For most law schools, Dean Christopher Edley's bottom line rings true. Stanford Law School and Harvard Law School, to name just two hyper-prestigious examples, are named for their host universities and enjoy name recognition from everything else that their universities do. Dean Edley wants the name recognition from his law school's association with UC Berkeley to fuel his ongoing $125 million fundraising campaign. No longer will he have to answer questions like this one (which he fielded during a recent trip to Washington, D.C.): "I am sorry, but I am confused. Are there two law schools in Berkeley?"
Berkeley Law reportedly paid $25,000 to Marshall Strategy Inc., a San Francisco-based marketing and branding firm, for this insight: as an academic brand name, Berkeley is less confusing than Boalt. This conclusion resonates with a recent MoneyLaw post, The Harmonious University: "Why would any division of a university, especially one whose 'product' is as esoteric as that of a law school, ever dream of isolating itself from its fellow colleges and departments?"
Why indeed. I realize that this is a highly controversial proposition, especially on campuses where the law school has agreed to take on a second identity, independent of that of its host university, in exchange for a multimillion dollar endowment. It is an even more controversial proposition at law schools that adopted a separate branding strategy for no money whatsoever (and thereby foreclosed a potentially lucrative naming opportunity). But I am willing to subject the entire proposition to a thought experiment drawn from a slightly different manifestation of higher education in America: the NCAA basketball tournament.
Berkeley's decision to deemphasize the Boalt name leaves, by my count, 33 American law schools that are named for some person or place besides their host universities. This is just one over the beautifully symmetrical number of 32, the number of teams in a five-round, single-elimination tournament. In real life, the NCAA men's tournament hosts 65 teams. If March Madness can have a play-in game, so can we.
I've assigned these 33 schools to a tournament I call the Law School Name Game. What is the point of this tournament? To see which schools' alternate names are the most obscure, the most confusing, and ultimately the most destructive of a simple marketing strategy that roughly 150 other law schools have no trouble following: [name of university] + Law. The schools in this tournament are not identified by names you might expect to see in the real NCAAs. Rather, they are identified by names known only among lawyers and law professors, if at all. For instance, whereas you might expect to see Cal or Berkeley in a real NCAA bracket, you would see Boalt here. Though Boalt has never won the NCAA men's basketball tournament, Cal (also known as Cal-Berkeley) beat West Virginia for the title in 1959.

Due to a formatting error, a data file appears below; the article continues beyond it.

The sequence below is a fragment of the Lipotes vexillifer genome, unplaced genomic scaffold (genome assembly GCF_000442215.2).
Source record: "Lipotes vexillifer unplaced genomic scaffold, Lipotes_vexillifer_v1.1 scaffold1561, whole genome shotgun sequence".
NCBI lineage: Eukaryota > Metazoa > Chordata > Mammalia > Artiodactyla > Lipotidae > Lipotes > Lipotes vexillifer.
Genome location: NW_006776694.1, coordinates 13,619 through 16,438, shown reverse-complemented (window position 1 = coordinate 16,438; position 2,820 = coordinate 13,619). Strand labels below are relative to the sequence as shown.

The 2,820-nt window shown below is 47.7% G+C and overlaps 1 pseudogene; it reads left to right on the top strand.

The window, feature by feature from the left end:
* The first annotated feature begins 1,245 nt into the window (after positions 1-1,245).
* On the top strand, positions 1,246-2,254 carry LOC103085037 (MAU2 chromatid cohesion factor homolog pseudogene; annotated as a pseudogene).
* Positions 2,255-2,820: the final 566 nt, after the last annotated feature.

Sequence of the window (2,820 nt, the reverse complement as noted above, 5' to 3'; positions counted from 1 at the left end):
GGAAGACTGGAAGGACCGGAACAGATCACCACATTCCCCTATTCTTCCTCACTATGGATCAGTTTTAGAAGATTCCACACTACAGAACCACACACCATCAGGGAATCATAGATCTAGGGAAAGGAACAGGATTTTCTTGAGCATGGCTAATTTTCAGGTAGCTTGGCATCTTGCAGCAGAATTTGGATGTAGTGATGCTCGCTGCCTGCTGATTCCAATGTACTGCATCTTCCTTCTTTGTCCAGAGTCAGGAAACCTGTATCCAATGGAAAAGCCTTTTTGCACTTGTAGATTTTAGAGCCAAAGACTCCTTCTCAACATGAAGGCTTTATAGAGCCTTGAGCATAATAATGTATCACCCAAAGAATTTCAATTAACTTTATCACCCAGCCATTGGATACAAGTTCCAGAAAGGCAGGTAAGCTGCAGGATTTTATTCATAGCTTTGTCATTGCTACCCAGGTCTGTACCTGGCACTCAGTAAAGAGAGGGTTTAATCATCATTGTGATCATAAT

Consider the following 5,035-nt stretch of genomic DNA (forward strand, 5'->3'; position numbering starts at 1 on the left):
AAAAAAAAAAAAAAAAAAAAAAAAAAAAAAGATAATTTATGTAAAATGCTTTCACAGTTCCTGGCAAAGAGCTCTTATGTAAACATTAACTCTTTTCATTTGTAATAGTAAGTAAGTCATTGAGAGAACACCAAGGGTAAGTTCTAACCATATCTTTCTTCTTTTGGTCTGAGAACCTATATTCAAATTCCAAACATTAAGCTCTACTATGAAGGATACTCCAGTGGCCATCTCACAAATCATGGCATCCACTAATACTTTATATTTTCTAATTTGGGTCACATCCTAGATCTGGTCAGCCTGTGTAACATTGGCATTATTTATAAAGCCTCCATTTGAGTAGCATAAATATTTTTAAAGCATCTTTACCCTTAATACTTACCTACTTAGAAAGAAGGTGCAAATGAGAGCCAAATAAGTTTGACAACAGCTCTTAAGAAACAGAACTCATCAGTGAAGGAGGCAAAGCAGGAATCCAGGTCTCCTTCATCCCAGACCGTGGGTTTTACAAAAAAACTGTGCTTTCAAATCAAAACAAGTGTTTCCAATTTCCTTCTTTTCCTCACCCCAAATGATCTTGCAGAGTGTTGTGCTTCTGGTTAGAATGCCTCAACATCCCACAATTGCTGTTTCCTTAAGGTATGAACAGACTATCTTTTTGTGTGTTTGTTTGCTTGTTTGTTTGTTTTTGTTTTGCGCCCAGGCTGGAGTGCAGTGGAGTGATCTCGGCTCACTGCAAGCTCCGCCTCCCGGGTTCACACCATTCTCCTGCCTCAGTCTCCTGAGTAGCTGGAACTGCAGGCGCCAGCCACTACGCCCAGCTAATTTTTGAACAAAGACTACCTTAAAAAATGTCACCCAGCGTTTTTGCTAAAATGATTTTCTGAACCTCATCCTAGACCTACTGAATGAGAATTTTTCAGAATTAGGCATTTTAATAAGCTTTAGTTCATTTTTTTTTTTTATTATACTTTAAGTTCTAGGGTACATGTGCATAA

To play along, download this Excel file. I've assigned the 33 schools in the tournament to four "regionals," or (somewhat) geographically coherent preliminary rounds. I used the NCAA's four traditional regions: East, Midwest, South, and West. Even with Berkeley's elimination from tournament consideration, the western United States has a disproportionately large number of entrants. In classic NCAA fashion, I arbitrarily reassigned these schools to other regions. I sent the westernmost school to the East regional, simply because I could. I sent the three schools in the Mountain time zone to the otherwise underpopulated Midwest regional.
Kentucky presented a special problem. Since the residents of Boone, Kenton, and Campbell counties are likelier to refer to themselves as Midwesterners, as opposed to the prevalence of self-identified Southerners in Jefferson County, I assigned one Kentucky school to the Midwest regional and the other to the South regional.
Here are the resulting regionals:
Precise seeding is left as an exercise for the reader. Since the tournament field was defined ahead of time, and I have usurped the privilege of defining and populating the four regions, I want you all to have a pleasure reserved in real life for the NCAA selection committee. For the sake of convenience, though, my Excel file has arranged each region's entrants by alphabetical order. Reseed at will. The mathematics of tournaments being what they are, reseeding may yield interesting variations in the ultimate outcome.
Wait! There's more. What would bracketology be without a few bubble teams? Here are four schools that fell just short of the tournament, on account of recent decisions to remove or deemphasize their alternate names:
- Detroit College of Law